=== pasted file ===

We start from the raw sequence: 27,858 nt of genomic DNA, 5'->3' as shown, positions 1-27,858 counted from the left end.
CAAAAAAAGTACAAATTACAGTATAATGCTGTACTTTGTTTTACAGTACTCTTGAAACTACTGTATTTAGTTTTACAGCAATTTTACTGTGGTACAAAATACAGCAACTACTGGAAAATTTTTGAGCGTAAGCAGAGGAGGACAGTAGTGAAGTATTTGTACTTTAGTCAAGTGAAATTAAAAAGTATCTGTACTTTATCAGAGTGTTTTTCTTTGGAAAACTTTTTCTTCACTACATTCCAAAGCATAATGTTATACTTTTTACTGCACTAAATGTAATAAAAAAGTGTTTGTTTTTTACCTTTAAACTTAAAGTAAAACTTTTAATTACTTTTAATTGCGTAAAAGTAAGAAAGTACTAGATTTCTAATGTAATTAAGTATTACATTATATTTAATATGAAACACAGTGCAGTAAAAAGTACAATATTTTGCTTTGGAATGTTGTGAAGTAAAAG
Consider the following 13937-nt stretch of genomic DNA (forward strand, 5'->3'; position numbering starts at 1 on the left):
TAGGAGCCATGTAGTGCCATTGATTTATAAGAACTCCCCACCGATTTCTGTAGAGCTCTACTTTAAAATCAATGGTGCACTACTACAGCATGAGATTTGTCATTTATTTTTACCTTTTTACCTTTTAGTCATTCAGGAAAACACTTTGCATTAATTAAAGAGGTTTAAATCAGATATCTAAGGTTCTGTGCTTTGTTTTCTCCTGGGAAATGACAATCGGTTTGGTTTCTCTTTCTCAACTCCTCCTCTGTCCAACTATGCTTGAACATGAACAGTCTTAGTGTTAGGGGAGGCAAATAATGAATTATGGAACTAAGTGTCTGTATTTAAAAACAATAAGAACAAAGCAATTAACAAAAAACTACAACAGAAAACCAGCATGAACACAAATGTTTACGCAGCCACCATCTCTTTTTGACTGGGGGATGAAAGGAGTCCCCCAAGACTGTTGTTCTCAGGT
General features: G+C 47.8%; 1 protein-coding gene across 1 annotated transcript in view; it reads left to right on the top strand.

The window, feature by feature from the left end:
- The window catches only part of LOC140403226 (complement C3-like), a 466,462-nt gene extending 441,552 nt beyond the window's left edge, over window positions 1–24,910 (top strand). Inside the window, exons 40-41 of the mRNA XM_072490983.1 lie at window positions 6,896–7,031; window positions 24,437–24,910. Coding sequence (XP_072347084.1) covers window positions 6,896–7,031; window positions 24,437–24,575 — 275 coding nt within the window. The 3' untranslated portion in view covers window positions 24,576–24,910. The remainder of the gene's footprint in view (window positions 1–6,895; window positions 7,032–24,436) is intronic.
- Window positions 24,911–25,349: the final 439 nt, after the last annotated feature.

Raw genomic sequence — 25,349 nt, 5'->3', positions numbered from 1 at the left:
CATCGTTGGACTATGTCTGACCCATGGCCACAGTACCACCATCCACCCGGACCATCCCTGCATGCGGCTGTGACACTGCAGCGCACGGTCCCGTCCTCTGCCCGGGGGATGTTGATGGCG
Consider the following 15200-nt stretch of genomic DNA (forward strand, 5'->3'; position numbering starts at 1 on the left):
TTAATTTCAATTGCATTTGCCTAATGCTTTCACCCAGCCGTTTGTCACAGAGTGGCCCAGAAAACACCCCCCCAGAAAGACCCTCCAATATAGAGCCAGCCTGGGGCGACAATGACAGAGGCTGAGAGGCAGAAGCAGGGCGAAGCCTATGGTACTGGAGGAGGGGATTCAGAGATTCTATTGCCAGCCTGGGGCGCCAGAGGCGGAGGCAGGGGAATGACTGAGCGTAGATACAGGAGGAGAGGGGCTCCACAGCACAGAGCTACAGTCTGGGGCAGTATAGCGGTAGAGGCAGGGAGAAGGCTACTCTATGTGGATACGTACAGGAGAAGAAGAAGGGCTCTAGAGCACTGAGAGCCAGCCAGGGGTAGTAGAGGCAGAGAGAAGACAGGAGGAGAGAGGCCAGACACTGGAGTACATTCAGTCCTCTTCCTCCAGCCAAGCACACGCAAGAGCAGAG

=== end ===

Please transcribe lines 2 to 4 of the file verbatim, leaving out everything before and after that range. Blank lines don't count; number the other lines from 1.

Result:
CAAAAAAAGTACAAATTACAGTATAATGCTGTACTTTGTTTTACAGTACTCTTGAAACTACTGTATTTAGTTTTACAGCAATTTTACTGTGGTACAAAATACAGCAACTACTGGAAAATTTTTGAGCGTAAGCAGAGGAGGACAGTAGTGAAGTATTTGTACTTTAGTCAAGTGAAATTAAAAAGTATCTGTACTTTATCAGAGTGTTTTTCTTTGGAAAACTTTTTCTTCACTACATTCCAAAGCATAATGTTATACTTTTTACTGCACTAAATGTAATAAAAAAGTGTTTGTTTTTTACCTTTAAACTTAAAGTAAAACTTTTAATTACTTTTAATTGCGTAAAAGTAAGAAAGTACTAGATTTCTAATGTAATTAAGTATTACATTATATTTAATATGAAACACAGTGCAGTAAAAAGTACAATATTTTGCTTTGGAATGTTGTGAAGTAAAAG
Consider the following 13937-nt stretch of genomic DNA (forward strand, 5'->3'; position numbering starts at 1 on the left):
TAGGAGCCATGTAGTGCCATTGATTTATAAGAACTCCCCACCGATTTCTGTAGAGCTCTACTTTAAAATCAATGGTGCACTACTACAGCATGAGATTTGTCATTTATTTTTACCTTTTTACCTTTTAGTCATTCAGGAAAACACTTTGCATTAATTAAAGAGGTTTAAATCAGATATCTAAGGTTCTGTGCTTTGTTTTCTCCTGGGAAATGACAATCGGTTTGGTTTCTCTTTCTCAACTCCTCCTCTGTCCAACTATGCTTGAACATGAACAGTCTTAGTGTTAGGGGAGGCAAATAATGAATTATGGAACTAAGTGTCTGTATTTAAAAACAATAAGAACAAAGCAATTAACAAAAAACTACAACAGAAAACCAGCATGAACACAAATGTTTACGCAGCCACCATCTCTTTTTGACTGGGGGATGAAAGGAGTCCCCCAAGACTGTTGTTCTCAGGT